Update 4: CA have released a statment as follows:

Last night, CA released a new updated antimalware engine. This new release has resulted in false positive detections of a number of files. CA Threat Manager customers are the only customers being affected by this issue. This is not a result of signature updates and does not impact CA consumer Internet security products.

To resolve the issue, CA has rolled back the new engine and re-released its previous antimalware engine. CA customer support representatives are on call to answer customer questions and to provide remediation support. A remediation tool to rename the quarantined files is now available through CA support and will soon be accessible online.

CA is aggressively working to resolve the issue, assist any customers who have been affected, as well as identify the root cause of the incident. We apologize for this inconvenience and look forward to the roll out of our new antimalware engine, which will ultimately offer our customers many benefits including enhanced malware protection and improved performance.

Update 5: Got a mention on El Reg.. funny thing is that I went in to work today wearing my El Reg T-Shirt. Coincidence? Consiparacy? Cockup?

PS: Please remember to read the comments if you are still having problems!

Friday, 20 February 2009

CA eTrust woes, Win32/Tnega.AC and widespead update failure

CA eTrust has thrown up a couple of problems - first a false positive identifying Win32/Tnega.AC in the setup.exe for Office 2000 Professional, with signature version 31.6.6361.0.

However, when having a poke at this it turns out that the current version is 31.6.6367 and 6361 is a few days old. A check of our distribution servers show that every single one of them worldwide failed to download version 31.6.6362 from the CA servers and fell over. This happened at around 2245 GMT on 17/2/09.

Log files are showing the following error: Error [0xc0010003] initializing redistribution job.

If you are running CA eTrust ITM, then it's worth checking that your signatures are up-to-date.

Friday, 13 February 2009

BitDefender: Trojan.Generic.1423603 in winlogon.exe

This looks like a false positive: BitDefender is reporting Trojan.Generic.1423603 in C:\windows\system32\winlogon.exe. This name is sometimes used by malware, but in this case no other product is detecting anything malicious.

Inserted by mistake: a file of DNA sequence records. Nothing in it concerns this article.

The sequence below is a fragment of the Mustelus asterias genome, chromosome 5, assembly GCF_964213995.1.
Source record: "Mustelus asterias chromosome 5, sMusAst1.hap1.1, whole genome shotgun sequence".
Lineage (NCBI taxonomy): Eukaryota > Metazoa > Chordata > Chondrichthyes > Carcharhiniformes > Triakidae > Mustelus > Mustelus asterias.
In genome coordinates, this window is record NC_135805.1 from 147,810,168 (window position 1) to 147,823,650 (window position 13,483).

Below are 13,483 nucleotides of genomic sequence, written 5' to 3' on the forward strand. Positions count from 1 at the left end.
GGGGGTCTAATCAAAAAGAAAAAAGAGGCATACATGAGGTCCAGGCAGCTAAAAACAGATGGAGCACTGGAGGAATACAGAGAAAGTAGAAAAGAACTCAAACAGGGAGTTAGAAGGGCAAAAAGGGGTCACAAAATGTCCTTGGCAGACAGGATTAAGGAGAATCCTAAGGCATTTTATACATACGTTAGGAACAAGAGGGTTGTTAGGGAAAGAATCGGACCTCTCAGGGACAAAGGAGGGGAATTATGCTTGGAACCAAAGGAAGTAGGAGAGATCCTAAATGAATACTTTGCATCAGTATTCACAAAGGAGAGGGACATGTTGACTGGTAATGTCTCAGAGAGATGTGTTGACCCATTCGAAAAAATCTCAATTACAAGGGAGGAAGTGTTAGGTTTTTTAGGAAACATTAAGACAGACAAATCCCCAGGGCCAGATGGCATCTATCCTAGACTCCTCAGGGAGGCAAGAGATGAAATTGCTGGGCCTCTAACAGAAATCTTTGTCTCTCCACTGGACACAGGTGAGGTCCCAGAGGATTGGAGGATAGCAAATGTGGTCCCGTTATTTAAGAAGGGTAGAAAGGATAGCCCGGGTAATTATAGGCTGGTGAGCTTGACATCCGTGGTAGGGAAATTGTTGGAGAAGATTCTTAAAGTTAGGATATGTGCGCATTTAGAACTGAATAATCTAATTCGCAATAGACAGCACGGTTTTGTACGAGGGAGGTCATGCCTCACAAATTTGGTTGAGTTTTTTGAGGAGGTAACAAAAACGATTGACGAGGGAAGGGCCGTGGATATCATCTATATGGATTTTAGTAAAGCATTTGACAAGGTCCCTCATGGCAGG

Current pattern is for BitDefender is 2640654, pushed out on Friday 13th February (!).

I will post the ThreatExpert prognosis when I get it.. in the mean time I would suggest that you do NOT try to remove winlogon.exe as you will render your system unbootable. (NOTE: Do NOT reboot your machine as this will most likely break it!)

Update: ThreatExpert indicates that it is clean. Several comments confirm that it is a false positive. The problem seems to be on Windows XP SP3, SP2 does not seem to have the same issue. The MD5 for this file is ed0ef0a136dec83df69f04118870003e

It seems that there are several reports at the BitDefender forum. I would guess that BitDefender are aware of the problem, temporarily disabling the anti-virus scanner may be a good idea else your system may become unusable. Usually these issues are fixed in 24 hours.

Update 2:
If you can't get the winlogon.exe out of quarantine, then this is a copy of the original (English US) file for XP SP3. Use at your own risk - password is "bitdefender".

Wednesday, 10 September 2008

PestPatrol: SillyDl FFL in wuauclt.exe

It looks like CA PestPatrol might have a false positive, detecting SillyDl FFL in C:\windows\system32\wuauclt.exe. This is a component of Windows Update, and in the case of the false positive it is a 124,184 byte file with an internal version number of

PestPatrol does not appear to be trying to delete the file, it is merely blocking access to it. Updating your Windows Update components should clear the problem. CA usually fix these false positives in a day or so.

The current signature version is 2008.9.9.15. Note that the PestPatrol engine is used in some other products, not all of which have the CA name on them.

Wednesday, 30 July 2008

PestPatrol: Zuten detected in c:\windows\minidump

This one looks like a false positive.. CA PestPatrol with signature version 2008.7.29.15 seems to be detecting Zuten in the c:\windows\minidump folder.

A close examination of the description indicates that the following files may be being misdetected:

As you can see, yesterday's date in encoded into the .dmp files. If your computer system has generated a .dmp file in the past day, then PestPatrol may well be mis-detecting it.

Tuesday, 22 April 2008

Win32/Loodok!generic.2 in SYSTEM.DLL - likely false positive

We're getting a plague of these with eTrust (pattern 5723):